Ovarian clear cell carcinomas account for just three in every 100 cases of ovarian cancer. So what’s it like to be one of those three women? Maureen Mackay talks about the realities of a clear cell diagnosis, and why having ovarian cancer has helped her to stay positive…
In July 2009, I was diagnosed with clear cell ovarian cancer.
Looking back, I had all the typical signs of ovarian cancer. I was bloated; I couldn’t eat. I also felt terribly nauseous and had post-menopausal bleeding.
Even when I started losing weight and my tongue turned black and yellow, I was still too scared to go and see my GP. A friend of mine had been diagnosed with ovarian cancer in her 20s and a work colleague’s mother had recently died of ovarian cancer, and I put off going to the doctor because I was petrified. I was scared that maybe I had ovarian cancer too. I also had a lump on my thyroid which was being investigated and I was worried I might have oesophageal cancer.
The road to diagnosis
Eventually, I did make an appointment to go and see the doctor. At that point, you could actually feel the tumour in my stomach. My GP quickly sent for an ultrasound and blood tests (my CA125 result was very high – around 2020), and within a month, I was in Aberdeen having my operation.
The first time I was told anything official was during the scan – 2 weeks after the initial GP appointment. I saw the gynaecologist that day and she told me that the ultrasound had shown that it was definitely ovarian cancer. She was really nice about it all. After that, I went for a CT scan, had a multidisciplinary meeting and then underwent surgery.
During the operation, my tumour ruptured - but fortunately the liquid sample didn’t show any signs of cancer. However, because the tumour had been sitting on my bowel, I was given six rounds of Carboplatin and Taxol chemotherapy as a preventative measure. As soon as the surgery was over my tongue started healing. I just felt so much better. The whole process – from seeing GP to the operation - was very quick.
Just before starting chemotherapy I received a phone call from a specialist nurse at the hospital. She told me that I had a type of cancer called ovarian clear cell carcinoma. At the time, I had no idea what this was or what it meant, and no one really explained it to me. Instead, I had to read up on everything myself. Luckily, one of my doctor friends gave me more details and explained that having ‘clear cell’ probably meant I had a poor prognosis. However, no one ever said that to me at the oncology unit – I had to ask my surgeon about it afterwards.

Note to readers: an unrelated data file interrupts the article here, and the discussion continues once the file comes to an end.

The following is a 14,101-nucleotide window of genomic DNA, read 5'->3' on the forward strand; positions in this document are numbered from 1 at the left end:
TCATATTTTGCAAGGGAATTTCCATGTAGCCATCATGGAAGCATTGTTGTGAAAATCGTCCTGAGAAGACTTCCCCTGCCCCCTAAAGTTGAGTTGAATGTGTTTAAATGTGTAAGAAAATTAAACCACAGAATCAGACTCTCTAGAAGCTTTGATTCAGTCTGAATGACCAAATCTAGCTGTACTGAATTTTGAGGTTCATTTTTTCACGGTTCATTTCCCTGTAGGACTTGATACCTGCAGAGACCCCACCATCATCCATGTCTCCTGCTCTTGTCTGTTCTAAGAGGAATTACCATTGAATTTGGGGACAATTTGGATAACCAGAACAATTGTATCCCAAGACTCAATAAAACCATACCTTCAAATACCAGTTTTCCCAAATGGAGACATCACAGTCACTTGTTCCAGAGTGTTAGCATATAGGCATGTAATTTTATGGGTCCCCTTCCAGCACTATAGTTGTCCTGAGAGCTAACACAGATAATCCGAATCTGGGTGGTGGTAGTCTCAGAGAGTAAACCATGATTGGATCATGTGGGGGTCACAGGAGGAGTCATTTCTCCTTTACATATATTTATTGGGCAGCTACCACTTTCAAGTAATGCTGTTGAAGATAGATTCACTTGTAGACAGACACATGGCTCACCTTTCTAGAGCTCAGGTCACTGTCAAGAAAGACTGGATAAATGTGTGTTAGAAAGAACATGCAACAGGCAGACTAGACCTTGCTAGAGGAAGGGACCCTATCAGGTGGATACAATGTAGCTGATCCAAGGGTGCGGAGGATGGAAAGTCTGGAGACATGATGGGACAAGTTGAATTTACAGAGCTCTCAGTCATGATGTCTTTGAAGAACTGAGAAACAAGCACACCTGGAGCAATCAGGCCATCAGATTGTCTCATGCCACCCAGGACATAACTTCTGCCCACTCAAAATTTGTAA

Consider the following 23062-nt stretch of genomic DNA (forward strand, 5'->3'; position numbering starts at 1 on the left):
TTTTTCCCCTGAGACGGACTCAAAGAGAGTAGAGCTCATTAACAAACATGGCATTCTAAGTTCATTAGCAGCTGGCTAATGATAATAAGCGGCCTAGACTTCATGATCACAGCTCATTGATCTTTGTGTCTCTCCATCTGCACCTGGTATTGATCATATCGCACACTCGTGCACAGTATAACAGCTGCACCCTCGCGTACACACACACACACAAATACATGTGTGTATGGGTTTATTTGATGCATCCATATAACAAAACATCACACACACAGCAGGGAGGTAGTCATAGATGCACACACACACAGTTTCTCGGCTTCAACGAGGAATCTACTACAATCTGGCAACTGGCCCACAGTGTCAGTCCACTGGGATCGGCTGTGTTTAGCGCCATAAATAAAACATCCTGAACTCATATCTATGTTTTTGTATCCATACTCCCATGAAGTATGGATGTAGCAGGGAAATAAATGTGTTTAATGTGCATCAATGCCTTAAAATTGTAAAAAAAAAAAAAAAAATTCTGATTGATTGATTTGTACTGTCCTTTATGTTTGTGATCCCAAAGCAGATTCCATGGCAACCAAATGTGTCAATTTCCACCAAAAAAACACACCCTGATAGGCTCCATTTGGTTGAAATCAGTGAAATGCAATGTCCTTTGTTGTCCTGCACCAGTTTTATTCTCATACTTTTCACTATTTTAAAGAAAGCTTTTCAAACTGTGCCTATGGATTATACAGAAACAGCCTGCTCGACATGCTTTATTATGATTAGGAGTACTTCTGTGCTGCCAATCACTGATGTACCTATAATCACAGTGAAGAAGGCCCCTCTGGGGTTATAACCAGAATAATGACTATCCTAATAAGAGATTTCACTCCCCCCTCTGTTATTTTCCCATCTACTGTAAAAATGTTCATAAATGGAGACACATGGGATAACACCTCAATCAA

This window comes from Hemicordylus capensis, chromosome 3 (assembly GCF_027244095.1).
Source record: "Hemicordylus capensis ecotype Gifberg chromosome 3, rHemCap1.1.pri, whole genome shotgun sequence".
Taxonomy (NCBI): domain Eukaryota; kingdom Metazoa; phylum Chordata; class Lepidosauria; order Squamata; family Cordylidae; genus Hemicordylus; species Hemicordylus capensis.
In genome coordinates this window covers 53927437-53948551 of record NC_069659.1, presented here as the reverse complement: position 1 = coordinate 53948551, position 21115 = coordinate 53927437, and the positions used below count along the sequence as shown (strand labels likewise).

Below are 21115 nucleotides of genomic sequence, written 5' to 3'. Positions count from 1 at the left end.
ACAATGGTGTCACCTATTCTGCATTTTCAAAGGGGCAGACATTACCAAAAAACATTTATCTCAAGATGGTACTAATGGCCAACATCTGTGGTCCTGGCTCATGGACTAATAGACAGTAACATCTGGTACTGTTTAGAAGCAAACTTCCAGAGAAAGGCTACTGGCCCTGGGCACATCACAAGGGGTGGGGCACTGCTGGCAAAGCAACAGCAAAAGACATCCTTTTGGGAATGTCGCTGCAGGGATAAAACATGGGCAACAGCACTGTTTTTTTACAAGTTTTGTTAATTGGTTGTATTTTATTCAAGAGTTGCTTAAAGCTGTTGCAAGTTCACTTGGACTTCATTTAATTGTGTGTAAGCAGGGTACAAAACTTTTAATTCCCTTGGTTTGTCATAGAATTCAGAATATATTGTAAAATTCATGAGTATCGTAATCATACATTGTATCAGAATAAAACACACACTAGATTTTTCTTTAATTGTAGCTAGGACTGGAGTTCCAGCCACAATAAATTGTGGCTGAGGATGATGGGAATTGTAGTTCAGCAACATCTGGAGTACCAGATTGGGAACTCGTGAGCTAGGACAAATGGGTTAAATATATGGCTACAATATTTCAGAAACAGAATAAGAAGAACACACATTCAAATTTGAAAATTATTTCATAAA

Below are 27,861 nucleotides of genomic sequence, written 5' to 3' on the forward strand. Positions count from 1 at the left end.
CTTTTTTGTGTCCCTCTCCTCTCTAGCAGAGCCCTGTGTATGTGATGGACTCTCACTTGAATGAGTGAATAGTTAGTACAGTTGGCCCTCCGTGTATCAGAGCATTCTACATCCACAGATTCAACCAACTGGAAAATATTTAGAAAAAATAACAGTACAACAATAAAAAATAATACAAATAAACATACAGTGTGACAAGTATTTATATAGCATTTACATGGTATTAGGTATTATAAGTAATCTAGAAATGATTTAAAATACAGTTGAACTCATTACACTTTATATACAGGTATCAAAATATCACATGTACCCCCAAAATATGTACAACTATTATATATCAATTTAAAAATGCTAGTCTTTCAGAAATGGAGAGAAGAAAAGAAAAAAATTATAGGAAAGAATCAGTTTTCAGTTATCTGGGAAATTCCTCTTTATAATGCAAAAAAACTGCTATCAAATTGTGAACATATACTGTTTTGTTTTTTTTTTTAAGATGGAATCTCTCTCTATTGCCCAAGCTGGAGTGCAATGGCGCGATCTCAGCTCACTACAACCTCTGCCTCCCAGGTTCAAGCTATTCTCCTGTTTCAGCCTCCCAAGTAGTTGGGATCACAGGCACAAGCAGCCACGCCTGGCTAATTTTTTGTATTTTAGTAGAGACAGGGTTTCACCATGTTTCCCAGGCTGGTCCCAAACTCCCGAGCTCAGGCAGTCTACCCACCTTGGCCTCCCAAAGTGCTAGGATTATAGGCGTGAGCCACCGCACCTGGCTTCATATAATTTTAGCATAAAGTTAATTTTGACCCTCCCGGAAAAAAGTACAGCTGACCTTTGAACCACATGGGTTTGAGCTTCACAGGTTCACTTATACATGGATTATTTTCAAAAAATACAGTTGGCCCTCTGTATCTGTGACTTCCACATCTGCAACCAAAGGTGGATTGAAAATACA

During treatment, I asked about the possibility of BRCA testing but was told I didn’t need it. Because my brother had prostate cancer in his 50s and my mum had an ovarian cyst in her 40s, I’ve since asked the gynaecologist to look into it again for me. My daughter has a little girl and I’m concerned.
I finished chemotherapy in January 2010 – 5 months after my initial diagnosis. Afterwards, I had regular check-ups every 4 months and then every 6 months up until November 2014. There is now no evidence of the disease.
I first heard about Target Ovarian Cancer when my CNS told me they were coming up to my local Maggie’s Centre for a Being Together day. Since then I’ve also acted as a patient representative on ovarian cancer guidelines – Scottish guidelines for treatment of ovarian cancer. Because I used to be a nurse, I know quite a lot about ovarian cancer anyway, and I wasn’t put off by medical terms or surgery details.
I retired from nursing last year. These days I enjoy going to yoga, walking and looking after my grandchildren. I’ve also recently joined the University of the Third Age! I think that having ovarian cancer did change me. I used to think ‘why me?’, but now I’m a bit more positive. Mostly my diagnosis helped me learn to accept things. It helped me get on with my life.
Target Ovarian cancer has announced funding for two brand new research projects for 2016. Researchers in Glasgow will look at novel treatments for ovarian clear cell carcinoma, and a team in Surrey will research supportive treatments for people who are receiving palliative or end of life care. Find out about the two new research projects.